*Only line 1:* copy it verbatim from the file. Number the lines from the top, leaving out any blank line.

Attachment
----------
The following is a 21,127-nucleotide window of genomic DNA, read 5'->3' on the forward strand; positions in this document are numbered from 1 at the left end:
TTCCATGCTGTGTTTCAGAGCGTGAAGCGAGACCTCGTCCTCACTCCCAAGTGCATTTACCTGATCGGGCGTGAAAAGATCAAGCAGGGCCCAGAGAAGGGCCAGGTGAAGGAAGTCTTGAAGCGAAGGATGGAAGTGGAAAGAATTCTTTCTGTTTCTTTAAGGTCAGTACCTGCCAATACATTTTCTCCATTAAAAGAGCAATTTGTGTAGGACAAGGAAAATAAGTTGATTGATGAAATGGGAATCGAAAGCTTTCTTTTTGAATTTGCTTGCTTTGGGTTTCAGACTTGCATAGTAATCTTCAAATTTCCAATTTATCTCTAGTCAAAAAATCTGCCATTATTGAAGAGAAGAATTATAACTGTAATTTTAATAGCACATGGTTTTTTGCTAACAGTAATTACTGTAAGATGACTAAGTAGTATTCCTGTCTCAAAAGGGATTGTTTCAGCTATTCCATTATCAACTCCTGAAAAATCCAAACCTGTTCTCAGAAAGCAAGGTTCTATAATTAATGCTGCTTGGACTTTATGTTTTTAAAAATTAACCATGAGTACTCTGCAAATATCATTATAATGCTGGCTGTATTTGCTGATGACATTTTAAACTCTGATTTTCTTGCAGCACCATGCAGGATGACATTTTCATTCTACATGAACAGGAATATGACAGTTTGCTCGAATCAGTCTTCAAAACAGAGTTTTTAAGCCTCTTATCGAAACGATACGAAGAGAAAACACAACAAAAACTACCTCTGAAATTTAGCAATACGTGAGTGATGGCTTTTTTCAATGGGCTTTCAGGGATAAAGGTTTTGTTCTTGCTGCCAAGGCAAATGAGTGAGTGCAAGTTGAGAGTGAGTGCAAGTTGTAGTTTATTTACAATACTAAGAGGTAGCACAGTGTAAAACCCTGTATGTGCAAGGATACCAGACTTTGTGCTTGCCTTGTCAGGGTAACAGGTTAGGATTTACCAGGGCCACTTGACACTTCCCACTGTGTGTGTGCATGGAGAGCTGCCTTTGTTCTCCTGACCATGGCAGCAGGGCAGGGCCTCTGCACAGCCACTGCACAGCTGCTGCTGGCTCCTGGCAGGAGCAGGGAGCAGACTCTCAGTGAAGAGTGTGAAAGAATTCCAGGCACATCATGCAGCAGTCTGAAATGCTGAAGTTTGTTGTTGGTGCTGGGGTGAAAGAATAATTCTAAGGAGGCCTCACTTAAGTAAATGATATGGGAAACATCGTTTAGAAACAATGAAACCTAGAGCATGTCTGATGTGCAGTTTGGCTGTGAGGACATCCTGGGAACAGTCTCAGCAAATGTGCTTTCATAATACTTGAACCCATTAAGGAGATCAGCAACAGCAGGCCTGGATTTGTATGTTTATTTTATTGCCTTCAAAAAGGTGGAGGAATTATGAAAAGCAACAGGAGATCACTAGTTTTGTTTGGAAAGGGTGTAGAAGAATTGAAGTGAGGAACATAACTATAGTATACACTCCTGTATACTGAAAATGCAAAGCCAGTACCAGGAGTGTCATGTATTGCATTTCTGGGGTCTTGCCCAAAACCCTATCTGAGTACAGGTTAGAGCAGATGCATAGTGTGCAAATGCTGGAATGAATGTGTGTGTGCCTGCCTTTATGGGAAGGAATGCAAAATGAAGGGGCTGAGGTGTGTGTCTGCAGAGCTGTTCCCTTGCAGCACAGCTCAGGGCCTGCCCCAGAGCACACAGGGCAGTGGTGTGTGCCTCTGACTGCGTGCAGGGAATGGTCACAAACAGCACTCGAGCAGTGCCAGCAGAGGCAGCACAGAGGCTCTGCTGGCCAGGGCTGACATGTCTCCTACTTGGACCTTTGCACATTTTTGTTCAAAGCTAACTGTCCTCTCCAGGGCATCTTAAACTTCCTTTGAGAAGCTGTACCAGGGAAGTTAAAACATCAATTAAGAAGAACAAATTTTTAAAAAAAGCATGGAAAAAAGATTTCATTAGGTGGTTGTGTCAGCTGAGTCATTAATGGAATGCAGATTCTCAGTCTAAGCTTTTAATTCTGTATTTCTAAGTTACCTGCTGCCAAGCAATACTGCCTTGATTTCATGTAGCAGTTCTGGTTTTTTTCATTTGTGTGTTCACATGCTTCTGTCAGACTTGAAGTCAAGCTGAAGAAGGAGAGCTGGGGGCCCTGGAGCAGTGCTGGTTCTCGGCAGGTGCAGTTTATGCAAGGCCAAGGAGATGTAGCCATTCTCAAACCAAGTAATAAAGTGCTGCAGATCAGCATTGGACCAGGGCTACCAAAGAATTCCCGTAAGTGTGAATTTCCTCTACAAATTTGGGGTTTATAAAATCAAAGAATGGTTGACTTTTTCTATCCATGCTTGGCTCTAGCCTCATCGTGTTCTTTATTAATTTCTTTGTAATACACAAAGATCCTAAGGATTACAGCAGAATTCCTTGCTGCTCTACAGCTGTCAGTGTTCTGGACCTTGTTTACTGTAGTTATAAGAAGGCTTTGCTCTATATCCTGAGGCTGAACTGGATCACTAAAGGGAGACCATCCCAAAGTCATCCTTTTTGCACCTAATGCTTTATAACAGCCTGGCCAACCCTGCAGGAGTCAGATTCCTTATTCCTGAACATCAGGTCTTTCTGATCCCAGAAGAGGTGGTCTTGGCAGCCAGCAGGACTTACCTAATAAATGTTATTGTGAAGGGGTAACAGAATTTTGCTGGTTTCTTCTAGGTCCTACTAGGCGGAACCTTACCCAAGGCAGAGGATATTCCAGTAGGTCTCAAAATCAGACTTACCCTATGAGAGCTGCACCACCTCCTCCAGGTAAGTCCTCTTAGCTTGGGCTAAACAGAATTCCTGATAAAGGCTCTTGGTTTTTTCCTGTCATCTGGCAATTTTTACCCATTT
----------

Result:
The following is a 21,127-nucleotide window of genomic DNA, read 5'->3' on the forward strand; positions in this document are numbered from 1 at the left end: